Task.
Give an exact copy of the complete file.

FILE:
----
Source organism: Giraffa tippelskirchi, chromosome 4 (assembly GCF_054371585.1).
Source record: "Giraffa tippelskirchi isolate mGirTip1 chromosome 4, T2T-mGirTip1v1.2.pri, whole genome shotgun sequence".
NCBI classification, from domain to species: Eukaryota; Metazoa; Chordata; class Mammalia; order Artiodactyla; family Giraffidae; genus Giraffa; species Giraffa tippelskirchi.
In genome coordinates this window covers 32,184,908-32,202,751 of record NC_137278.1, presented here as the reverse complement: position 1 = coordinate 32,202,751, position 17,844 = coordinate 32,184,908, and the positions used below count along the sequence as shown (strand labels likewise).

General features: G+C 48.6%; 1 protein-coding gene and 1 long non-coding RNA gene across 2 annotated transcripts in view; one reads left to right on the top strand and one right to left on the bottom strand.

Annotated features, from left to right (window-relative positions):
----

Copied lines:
Source organism: Giraffa tippelskirchi, chromosome 4 (assembly GCF_054371585.1).
Source record: "Giraffa tippelskirchi isolate mGirTip1 chromosome 4, T2T-mGirTip1v1.2.pri, whole genome shotgun sequence".
NCBI classification, from domain to species: Eukaryota; Metazoa; Chordata; class Mammalia; order Artiodactyla; family Giraffidae; genus Giraffa; species Giraffa tippelskirchi.
In genome coordinates this window covers 32,184,908-32,202,751 of record NC_137278.1, presented here as the reverse complement: position 1 = coordinate 32,202,751, position 17,844 = coordinate 32,184,908, and the positions used below count along the sequence as shown (strand labels likewise).

General features: G+C 48.6%; 1 protein-coding gene and 1 long non-coding RNA gene across 2 annotated transcripts in view; one reads left to right on the top strand and one right to left on the bottom strand.

Annotated features, from left to right (window-relative positions):